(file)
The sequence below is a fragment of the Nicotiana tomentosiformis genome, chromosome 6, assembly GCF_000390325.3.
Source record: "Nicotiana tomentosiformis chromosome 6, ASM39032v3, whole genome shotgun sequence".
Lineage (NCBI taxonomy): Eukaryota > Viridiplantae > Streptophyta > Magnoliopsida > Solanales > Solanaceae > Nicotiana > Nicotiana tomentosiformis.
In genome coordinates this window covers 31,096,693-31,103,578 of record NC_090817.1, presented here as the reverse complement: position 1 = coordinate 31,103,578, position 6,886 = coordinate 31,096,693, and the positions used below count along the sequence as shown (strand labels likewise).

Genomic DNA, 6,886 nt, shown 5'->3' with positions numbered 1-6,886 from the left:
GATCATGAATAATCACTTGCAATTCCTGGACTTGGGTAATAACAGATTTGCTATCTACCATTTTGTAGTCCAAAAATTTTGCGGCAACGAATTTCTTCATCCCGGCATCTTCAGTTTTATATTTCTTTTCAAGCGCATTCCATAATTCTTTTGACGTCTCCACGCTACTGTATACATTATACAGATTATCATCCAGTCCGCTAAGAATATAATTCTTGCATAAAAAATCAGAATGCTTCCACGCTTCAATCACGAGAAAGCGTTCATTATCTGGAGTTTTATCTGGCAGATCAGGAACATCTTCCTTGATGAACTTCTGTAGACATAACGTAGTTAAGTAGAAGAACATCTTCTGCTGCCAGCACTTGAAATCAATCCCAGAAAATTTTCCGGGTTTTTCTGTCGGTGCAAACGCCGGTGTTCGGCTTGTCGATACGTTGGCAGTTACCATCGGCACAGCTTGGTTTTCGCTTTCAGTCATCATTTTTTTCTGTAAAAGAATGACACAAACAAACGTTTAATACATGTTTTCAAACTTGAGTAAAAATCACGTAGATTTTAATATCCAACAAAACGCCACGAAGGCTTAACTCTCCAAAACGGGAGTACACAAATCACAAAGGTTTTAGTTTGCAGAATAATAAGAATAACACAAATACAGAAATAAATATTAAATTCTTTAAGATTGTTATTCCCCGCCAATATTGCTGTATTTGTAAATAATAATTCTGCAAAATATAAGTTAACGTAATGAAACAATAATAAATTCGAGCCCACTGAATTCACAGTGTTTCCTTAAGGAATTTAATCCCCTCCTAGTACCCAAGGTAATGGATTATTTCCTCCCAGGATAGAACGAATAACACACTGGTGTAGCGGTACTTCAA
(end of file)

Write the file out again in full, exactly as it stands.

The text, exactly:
The sequence below is a fragment of the Nicotiana tomentosiformis genome, chromosome 6, assembly GCF_000390325.3.
Source record: "Nicotiana tomentosiformis chromosome 6, ASM39032v3, whole genome shotgun sequence".
Lineage (NCBI taxonomy): Eukaryota > Viridiplantae > Streptophyta > Magnoliopsida > Solanales > Solanaceae > Nicotiana > Nicotiana tomentosiformis.
In genome coordinates this window covers 31,096,693-31,103,578 of record NC_090817.1, presented here as the reverse complement: position 1 = coordinate 31,103,578, position 6,886 = coordinate 31,096,693, and the positions used below count along the sequence as shown (strand labels likewise).

Genomic DNA, 6,886 nt, shown 5'->3' with positions numbered 1-6,886 from the left:
GATCATGAATAATCACTTGCAATTCCTGGACTTGGGTAATAACAGATTTGCTATCTACCATTTTGTAGTCCAAAAATTTTGCGGCAACGAATTTCTTCATCCCGGCATCTTCAGTTTTATATTTCTTTTCAAGCGCATTCCATAATTCTTTTGACGTCTCCACGCTACTGTATACATTATACAGATTATCATCCAGTCCGCTAAGAATATAATTCTTGCATAAAAAATCAGAATGCTTCCACGCTTCAATCACGAGAAAGCGTTCATTATCTGGAGTTTTATCTGGCAGATCAGGAACATCTTCCTTGATGAACTTCTGTAGACATAACGTAGTTAAGTAGAAGAACATCTTCTGCTGCCAGCACTTGAAATCAATCCCAGAAAATTTTCCGGGTTTTTCTGTCGGTGCAAACGCCGGTGTTCGGCTTGTCGATACGTTGGCAGTTACCATCGGCACAGCTTGGTTTTCGCTTTCAGTCATCATTTTTTTCTGTAAAAGAATGACACAAACAAACGTTTAATACATGTTTTCAAACTTGAGTAAAAATCACGTAGATTTTAATATCCAACAAAACGCCACGAAGGCTTAACTCTCCAAAACGGGAGTACACAAATCACAAAGGTTTTAGTTTGCAGAATAATAAGAATAACACAAATACAGAAATAAATATTAAATTCTTTAAGATTGTTATTCCCCGCCAATATTGCTGTATTTGTAAATAATAATTCTGCAAAATATAAGTTAACGTAATGAAACAATAATAAATTCGAGCCCACTGAATTCACAGTGTTTCCTTAAGGAATTTAATCCCCTCCTAGTACCCAAGGTAATGGATTATTTCCTCCCAGGATAGAACGAATAACACACTGGTGTAGCGGTACTTCAA